Fiction and Drama
I believe you, I totally believe you
I go to a dinner for an Upper East Side gallery. “I’m not clever, I’m creative,” says a woman in a red felt pantsuit. She squints, and I wonder if she’s squinting at me like, This woman is in polyester mix. She has orange lipstick all over her teeth and a very rich and famous father, which I like, because it’s very artistic.
“Don’t get me wrong, I like to fuck,” she says, when I ask her about her love life. “I believe you,” I say. “I totally believe you.” I keep repeating it in my head, even after we stop talking, sending positive, cross-generational vibes to her. I believe you. I believe you. I imagine her aura swallowing my good wishes like a water-soluble vitamin that converts food into energy. Like biotin for the soul. I imagine her aura growing healthy little nails, like a 12-week-old fetus. Like all uninsured people in the gig economy, I have a really good imagination.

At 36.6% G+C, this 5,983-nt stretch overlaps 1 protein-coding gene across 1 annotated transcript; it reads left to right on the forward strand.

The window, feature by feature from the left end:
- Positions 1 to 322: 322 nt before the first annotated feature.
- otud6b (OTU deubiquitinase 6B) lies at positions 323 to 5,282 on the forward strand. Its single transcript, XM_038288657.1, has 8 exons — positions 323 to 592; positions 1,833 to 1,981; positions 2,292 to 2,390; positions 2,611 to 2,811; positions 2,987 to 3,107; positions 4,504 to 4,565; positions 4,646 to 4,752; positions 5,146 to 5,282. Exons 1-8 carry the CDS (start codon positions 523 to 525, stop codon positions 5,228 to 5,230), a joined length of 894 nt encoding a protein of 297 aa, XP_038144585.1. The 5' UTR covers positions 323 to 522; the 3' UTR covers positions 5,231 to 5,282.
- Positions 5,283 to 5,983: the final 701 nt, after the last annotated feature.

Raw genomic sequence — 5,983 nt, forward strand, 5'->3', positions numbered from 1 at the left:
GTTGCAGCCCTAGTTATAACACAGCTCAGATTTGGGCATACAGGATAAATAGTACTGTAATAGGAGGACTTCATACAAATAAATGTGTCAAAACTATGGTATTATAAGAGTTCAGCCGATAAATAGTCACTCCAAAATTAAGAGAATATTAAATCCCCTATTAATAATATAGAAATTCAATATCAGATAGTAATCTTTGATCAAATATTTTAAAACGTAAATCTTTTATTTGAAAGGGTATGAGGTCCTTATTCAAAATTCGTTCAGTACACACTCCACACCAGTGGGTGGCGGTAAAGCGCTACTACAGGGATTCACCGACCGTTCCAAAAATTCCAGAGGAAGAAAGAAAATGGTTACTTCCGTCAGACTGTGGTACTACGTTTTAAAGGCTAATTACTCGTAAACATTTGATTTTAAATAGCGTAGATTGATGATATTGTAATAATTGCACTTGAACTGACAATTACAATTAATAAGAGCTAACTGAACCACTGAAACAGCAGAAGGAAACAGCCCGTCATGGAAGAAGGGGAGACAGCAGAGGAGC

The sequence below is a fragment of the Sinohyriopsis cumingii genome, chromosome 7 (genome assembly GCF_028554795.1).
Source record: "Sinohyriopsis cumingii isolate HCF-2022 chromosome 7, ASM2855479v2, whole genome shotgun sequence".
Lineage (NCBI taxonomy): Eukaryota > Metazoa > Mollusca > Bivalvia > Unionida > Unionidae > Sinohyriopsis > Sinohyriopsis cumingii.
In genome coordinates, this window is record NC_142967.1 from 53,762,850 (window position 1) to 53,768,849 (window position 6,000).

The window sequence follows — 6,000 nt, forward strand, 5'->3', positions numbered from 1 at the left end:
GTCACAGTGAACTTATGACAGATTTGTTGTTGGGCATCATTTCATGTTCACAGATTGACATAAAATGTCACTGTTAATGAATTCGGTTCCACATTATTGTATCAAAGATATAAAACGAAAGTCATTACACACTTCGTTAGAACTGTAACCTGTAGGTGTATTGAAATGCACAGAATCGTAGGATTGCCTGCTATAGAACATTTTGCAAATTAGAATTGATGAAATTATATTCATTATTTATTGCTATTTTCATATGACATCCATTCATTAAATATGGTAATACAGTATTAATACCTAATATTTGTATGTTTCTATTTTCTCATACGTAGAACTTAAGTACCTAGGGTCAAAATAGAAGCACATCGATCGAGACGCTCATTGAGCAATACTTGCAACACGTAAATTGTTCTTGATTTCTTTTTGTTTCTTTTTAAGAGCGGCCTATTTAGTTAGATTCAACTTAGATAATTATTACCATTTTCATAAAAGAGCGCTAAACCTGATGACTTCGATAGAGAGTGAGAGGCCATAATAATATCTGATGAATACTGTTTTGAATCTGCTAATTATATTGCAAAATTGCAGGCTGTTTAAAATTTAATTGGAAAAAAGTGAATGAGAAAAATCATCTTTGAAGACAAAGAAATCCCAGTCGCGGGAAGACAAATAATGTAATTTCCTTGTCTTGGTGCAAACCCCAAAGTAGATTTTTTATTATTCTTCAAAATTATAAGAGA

In line for champagne, an artist tells me to shut up about astrology, her patron is coming over. She thanks the patron for her patronage. “It was life-changing,” the artist says. Red blotches begin creeping higher and higher up her neck. “It was absolutely a talent-based decision,” says the patron, patting the artist on the shoulder. Everyone was being honest, I wasn’t judging them at all.
I ask what sort of feathers are in the patron’s headband. “That’s such a good question,” she says. “I hear you’re talented for a 26-year-old.” I ask from whom she’s heard but everyone looks up, like they’re looking for the bird that just shit on them.
“This word gossip comes up a lot lately,” says the patron, after a long pause. “Gossip,” the artist says, nodding, “I’ve heard that word.” A blotch crests her chin. It’s all very brave. That’s what my friend Sam says whenever anything happens at a party. “Well, everyone is acting very brave tonight.”
I started saying “This is all very American” whenever I went to a house party, but people kept disagreeing with me, so I had to stop.